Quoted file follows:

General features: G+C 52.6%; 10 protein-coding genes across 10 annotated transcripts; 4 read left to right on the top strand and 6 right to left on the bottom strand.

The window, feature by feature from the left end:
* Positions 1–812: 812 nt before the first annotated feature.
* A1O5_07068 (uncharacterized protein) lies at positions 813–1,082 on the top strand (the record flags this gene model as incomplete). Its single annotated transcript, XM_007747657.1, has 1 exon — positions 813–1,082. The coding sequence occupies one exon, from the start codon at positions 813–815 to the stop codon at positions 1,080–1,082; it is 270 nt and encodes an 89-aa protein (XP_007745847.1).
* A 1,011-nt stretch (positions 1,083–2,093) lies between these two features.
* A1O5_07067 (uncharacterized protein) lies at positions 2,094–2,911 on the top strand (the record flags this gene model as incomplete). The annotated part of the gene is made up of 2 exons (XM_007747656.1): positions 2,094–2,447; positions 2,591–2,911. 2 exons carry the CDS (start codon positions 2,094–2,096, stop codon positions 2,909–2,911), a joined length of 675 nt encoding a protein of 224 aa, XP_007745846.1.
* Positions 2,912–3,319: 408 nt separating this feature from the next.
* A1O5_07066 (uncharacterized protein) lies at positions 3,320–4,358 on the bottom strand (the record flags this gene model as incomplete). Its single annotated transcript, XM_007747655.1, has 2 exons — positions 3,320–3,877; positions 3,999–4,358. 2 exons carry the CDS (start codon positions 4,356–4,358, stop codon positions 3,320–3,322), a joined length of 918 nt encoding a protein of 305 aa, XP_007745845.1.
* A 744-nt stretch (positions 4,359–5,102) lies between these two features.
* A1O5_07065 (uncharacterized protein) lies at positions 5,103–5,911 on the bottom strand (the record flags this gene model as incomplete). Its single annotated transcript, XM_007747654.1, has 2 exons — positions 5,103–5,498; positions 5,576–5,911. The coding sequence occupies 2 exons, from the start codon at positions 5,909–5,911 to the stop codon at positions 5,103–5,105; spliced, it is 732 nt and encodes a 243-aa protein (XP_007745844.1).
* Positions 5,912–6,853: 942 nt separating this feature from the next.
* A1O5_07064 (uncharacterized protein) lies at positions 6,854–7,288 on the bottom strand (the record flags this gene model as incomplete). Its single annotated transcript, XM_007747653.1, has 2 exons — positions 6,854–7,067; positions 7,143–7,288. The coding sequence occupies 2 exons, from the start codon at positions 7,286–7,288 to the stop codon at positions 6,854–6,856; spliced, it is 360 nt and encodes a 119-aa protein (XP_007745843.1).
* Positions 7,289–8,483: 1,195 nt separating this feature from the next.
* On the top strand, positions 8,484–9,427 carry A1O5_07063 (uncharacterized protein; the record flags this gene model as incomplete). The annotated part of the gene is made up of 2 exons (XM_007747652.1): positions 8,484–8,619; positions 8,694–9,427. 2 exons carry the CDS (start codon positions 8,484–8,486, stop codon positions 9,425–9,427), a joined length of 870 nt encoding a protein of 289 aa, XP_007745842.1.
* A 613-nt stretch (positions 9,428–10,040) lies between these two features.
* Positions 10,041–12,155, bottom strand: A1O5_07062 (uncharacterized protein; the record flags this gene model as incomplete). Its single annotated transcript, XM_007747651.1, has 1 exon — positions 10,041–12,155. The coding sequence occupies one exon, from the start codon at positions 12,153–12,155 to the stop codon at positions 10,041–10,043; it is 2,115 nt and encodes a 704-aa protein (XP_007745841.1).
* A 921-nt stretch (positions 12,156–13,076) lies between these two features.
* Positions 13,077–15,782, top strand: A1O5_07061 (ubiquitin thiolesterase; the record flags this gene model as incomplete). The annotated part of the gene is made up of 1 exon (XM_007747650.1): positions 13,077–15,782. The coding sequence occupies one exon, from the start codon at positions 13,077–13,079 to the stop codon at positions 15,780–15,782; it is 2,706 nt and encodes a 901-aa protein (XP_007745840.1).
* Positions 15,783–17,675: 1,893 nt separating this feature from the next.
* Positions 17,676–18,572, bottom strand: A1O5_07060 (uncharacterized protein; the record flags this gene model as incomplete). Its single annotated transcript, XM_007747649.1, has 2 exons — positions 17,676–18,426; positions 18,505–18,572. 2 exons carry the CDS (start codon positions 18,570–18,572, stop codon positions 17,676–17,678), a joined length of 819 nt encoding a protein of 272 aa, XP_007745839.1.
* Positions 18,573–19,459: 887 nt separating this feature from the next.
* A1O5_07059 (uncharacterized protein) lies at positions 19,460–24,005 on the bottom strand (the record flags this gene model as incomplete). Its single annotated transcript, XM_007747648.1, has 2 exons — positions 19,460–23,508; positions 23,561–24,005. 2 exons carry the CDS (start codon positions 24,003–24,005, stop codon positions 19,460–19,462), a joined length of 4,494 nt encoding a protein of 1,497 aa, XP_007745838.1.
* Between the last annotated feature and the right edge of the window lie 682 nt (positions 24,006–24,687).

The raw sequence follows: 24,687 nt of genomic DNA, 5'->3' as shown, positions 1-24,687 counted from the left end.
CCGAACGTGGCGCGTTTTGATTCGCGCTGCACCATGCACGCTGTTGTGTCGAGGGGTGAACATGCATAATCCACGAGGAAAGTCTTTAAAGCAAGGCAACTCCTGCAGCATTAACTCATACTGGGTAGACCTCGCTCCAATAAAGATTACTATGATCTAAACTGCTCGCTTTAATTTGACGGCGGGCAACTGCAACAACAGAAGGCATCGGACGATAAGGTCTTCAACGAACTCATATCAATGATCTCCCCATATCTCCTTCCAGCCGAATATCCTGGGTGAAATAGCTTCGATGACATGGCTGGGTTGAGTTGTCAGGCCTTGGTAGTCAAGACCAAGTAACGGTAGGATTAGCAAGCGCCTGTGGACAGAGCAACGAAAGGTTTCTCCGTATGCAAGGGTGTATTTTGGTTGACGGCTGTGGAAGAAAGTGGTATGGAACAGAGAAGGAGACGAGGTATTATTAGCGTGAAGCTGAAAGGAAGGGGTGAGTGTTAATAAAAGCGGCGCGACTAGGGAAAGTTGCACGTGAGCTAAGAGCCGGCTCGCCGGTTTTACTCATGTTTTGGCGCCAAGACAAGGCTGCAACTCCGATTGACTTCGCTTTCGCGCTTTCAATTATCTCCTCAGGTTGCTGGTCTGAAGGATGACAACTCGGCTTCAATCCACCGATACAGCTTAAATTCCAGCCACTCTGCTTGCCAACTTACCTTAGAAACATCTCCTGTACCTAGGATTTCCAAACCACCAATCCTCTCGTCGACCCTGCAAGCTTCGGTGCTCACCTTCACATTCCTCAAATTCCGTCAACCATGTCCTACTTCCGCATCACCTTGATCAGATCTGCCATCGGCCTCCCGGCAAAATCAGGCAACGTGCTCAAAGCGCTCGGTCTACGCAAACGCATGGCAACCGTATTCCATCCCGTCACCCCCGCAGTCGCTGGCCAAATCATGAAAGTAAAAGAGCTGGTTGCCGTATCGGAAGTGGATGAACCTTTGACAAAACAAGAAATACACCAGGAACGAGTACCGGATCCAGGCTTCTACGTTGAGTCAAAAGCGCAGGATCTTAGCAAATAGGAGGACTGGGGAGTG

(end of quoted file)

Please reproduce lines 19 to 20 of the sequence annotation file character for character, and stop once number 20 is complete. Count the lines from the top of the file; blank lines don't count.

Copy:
* Positions 15,783–17,675: 1,893 nt separating this feature from the next.
* Positions 17,676–18,572, bottom strand: A1O5_07060 (uncharacterized protein; the record flags this gene model as incomplete). Its single annotated transcript, XM_007747649.1, has 2 exons — positions 17,676–18,426; positions 18,505–18,572. 2 exons carry the CDS (start codon positions 18,570–18,572, stop codon positions 17,676–17,678), a joined length of 819 nt encoding a protein of 272 aa, XP_007745839.1.